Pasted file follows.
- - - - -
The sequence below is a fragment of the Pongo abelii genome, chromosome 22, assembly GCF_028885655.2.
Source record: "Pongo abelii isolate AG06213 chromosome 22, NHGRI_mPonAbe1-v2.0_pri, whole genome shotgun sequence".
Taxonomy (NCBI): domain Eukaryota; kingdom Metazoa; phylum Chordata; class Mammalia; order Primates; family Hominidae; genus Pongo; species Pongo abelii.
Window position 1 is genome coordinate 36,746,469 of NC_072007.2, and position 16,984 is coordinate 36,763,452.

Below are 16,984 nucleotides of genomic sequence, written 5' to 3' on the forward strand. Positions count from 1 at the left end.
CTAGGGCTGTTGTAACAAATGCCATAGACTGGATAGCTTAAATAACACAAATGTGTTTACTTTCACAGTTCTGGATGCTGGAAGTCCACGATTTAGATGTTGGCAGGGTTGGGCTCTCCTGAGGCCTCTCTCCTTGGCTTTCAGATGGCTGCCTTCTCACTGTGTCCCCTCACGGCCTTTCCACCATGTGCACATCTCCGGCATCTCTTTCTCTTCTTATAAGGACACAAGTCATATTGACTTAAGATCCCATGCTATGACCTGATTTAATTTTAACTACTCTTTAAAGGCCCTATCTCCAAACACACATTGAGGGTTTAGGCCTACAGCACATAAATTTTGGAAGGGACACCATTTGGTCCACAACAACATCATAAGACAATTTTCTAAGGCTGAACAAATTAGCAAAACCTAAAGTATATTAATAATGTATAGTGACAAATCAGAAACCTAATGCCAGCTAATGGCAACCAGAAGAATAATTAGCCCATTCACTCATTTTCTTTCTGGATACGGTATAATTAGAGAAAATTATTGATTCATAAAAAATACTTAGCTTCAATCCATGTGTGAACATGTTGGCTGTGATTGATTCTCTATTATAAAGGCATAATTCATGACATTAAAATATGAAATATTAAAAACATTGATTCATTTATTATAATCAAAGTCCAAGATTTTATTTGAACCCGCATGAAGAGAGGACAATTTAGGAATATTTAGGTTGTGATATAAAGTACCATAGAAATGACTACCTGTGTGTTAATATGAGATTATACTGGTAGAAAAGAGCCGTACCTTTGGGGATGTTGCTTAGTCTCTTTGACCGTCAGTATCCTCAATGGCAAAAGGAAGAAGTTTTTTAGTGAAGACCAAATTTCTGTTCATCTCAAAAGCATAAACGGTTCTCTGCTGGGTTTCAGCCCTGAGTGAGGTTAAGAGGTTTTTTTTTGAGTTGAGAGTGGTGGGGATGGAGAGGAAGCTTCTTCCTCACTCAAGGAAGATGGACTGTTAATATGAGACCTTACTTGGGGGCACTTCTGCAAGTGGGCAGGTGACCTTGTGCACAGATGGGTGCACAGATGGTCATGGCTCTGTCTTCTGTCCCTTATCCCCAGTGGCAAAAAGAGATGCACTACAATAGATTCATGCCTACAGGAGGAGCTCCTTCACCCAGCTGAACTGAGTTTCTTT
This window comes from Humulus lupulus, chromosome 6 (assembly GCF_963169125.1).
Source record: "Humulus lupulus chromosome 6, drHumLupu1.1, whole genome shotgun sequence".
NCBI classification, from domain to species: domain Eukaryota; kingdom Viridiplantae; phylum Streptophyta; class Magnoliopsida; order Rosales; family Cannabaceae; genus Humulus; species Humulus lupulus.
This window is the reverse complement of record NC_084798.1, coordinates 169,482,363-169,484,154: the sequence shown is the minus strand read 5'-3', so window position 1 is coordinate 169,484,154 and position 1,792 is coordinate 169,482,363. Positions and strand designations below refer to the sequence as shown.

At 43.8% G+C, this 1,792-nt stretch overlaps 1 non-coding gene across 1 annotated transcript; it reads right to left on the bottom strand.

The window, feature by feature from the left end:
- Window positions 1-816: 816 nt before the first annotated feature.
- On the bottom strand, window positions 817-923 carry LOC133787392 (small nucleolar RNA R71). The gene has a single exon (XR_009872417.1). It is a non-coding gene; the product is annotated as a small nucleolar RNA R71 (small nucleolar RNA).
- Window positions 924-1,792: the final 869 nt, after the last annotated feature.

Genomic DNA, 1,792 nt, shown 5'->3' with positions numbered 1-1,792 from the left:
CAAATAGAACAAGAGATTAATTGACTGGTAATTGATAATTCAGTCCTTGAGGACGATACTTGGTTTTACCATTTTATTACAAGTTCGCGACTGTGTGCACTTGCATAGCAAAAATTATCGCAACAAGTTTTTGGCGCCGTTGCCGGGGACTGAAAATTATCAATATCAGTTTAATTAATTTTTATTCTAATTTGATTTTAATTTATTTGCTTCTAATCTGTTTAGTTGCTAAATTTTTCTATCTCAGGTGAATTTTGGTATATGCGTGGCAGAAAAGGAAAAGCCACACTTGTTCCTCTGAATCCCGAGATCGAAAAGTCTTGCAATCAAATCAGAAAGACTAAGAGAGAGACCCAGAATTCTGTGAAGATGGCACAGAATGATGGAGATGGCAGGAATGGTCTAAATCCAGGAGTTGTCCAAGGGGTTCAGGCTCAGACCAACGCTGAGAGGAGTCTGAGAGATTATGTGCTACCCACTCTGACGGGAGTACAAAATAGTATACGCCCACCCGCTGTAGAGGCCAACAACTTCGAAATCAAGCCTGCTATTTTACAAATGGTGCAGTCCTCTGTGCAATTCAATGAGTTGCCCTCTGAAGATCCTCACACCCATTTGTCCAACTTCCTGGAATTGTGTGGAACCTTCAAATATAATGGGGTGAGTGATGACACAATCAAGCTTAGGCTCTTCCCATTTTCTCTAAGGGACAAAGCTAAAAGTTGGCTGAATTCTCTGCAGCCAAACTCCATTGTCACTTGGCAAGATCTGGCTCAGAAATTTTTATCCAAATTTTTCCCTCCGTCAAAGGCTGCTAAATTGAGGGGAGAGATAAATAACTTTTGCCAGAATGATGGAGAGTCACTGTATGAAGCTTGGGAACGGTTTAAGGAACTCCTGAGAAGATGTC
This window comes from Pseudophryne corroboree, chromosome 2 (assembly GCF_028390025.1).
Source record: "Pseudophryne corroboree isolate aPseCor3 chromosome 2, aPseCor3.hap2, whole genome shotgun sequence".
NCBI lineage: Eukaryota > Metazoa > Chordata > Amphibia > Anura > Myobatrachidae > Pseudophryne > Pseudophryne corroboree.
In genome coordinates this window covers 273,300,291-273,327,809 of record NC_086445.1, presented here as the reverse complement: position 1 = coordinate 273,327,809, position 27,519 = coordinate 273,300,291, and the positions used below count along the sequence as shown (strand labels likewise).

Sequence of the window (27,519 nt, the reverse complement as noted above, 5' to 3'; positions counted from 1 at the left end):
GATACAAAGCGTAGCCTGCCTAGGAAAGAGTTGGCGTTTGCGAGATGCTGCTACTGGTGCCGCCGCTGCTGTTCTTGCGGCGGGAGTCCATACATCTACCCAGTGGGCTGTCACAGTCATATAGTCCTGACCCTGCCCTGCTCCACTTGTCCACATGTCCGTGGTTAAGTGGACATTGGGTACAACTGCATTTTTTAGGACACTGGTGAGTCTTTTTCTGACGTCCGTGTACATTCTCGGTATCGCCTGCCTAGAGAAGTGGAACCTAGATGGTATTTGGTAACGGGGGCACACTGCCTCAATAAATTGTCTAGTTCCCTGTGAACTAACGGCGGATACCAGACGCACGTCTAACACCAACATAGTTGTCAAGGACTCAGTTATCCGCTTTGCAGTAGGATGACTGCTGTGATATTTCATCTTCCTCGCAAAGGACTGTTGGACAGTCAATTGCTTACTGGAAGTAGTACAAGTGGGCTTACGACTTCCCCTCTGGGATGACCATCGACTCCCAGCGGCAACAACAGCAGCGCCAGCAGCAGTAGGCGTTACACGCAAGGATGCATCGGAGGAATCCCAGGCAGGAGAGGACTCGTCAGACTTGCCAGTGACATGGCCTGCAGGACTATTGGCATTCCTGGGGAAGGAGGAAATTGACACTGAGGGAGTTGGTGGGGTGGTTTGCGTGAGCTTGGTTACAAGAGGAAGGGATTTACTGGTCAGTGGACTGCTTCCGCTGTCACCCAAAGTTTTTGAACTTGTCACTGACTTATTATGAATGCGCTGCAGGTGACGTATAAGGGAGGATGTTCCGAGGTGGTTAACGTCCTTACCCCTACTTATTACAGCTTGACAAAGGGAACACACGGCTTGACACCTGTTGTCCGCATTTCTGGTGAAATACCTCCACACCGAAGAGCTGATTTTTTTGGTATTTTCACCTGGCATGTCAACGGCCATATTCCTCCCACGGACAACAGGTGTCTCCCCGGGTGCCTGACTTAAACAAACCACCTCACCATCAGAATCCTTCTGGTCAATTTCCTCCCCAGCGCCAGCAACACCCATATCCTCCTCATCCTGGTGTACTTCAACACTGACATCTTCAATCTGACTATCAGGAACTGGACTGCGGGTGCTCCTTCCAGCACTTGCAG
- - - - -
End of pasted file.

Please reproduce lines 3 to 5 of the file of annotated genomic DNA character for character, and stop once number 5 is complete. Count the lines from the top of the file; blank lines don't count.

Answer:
Taxonomy (NCBI): domain Eukaryota; kingdom Metazoa; phylum Chordata; class Mammalia; order Primates; family Hominidae; genus Pongo; species Pongo abelii.
Window position 1 is genome coordinate 36,746,469 of NC_072007.2, and position 16,984 is coordinate 36,763,452.

Below are 16,984 nucleotides of genomic sequence, written 5' to 3' on the forward strand. Positions count from 1 at the left end.